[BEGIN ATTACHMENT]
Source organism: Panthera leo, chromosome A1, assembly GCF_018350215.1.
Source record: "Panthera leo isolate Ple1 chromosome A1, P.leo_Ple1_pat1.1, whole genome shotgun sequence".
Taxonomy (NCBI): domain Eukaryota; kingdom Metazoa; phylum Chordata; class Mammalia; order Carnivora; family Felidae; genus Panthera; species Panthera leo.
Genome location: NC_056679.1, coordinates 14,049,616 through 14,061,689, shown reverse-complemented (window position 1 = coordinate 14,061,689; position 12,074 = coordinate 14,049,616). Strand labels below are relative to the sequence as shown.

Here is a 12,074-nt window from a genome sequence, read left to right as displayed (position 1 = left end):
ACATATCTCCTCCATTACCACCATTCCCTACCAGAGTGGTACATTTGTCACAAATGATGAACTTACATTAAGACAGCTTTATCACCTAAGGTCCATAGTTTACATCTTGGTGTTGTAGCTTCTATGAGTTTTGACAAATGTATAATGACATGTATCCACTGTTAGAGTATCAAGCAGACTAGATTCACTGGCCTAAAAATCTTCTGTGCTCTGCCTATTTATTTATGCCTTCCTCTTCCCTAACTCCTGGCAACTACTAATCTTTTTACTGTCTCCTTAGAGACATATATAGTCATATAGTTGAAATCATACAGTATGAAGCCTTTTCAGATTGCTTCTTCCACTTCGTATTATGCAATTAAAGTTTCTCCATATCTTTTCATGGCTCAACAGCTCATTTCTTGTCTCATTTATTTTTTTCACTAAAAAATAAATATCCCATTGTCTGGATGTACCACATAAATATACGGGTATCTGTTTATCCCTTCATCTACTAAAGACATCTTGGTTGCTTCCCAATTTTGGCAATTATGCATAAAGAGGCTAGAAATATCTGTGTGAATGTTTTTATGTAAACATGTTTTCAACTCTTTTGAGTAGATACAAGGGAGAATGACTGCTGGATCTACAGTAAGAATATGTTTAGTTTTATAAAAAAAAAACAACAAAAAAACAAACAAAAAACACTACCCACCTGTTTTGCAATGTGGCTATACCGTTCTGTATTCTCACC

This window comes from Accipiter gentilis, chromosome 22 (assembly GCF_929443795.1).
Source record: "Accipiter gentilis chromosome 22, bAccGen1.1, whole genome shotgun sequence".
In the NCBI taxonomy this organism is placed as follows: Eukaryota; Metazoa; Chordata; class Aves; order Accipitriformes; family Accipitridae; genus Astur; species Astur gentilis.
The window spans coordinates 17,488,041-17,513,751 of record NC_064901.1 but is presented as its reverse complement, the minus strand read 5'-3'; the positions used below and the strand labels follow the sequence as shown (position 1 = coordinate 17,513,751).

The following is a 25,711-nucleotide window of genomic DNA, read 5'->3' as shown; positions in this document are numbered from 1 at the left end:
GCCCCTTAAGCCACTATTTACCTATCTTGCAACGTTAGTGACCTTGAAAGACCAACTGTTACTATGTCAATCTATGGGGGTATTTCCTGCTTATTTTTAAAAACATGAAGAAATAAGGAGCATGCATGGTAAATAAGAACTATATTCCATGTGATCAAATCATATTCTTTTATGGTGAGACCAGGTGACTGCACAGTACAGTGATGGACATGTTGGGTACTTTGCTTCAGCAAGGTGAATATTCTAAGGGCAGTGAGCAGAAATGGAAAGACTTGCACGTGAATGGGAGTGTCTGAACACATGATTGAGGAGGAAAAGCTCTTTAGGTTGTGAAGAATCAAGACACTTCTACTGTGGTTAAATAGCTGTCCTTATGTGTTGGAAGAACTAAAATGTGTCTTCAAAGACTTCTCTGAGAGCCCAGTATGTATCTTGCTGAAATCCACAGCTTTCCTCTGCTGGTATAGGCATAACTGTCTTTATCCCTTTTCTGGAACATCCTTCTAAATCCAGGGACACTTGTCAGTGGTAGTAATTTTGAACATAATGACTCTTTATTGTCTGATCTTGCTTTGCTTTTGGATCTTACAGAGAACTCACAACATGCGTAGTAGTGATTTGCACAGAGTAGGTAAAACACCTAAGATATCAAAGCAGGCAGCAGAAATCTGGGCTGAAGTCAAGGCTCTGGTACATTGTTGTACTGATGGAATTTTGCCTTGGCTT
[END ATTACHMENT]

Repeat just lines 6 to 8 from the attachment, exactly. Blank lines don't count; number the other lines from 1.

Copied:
ACATATCTCCTCCATTACCACCATTCCCTACCAGAGTGGTACATTTGTCACAAATGATGAACTTACATTAAGACAGCTTTATCACCTAAGGTCCATAGTTTACATCTTGGTGTTGTAGCTTCTATGAGTTTTGACAAATGTATAATGACATGTATCCACTGTTAGAGTATCAAGCAGACTAGATTCACTGGCCTAAAAATCTTCTGTGCTCTGCCTATTTATTTATGCCTTCCTCTTCCCTAACTCCTGGCAACTACTAATCTTTTTACTGTCTCCTTAGAGACATATATAGTCATATAGTTGAAATCATACAGTATGAAGCCTTTTCAGATTGCTTCTTCCACTTCGTATTATGCAATTAAAGTTTCTCCATATCTTTTCATGGCTCAACAGCTCATTTCTTGTCTCATTTATTTTTTTCACTAAAAAATAAATATCCCATTGTCTGGATGTACCACATAAATATACGGGTATCTGTTTATCCCTTCATCTACTAAAGACATCTTGGTTGCTTCCCAATTTTGGCAATTATGCATAAAGAGGCTAGAAATATCTGTGTGAATGTTTTTATGTAAACATGTTTTCAACTCTTTTGAGTAGATACAAGGGAGAATGACTGCTGGATCTACAGTAAGAATATGTTTAGTTTTATAAAAAAAAAACAACAAAAAAACAAACAAAAAACACTACCCACCTGTTTTGCAATGTGGCTATACCGTTCTGTATTCTCACC

This window comes from Accipiter gentilis, chromosome 22 (assembly GCF_929443795.1).
Source record: "Accipiter gentilis chromosome 22, bAccGen1.1, whole genome shotgun sequence".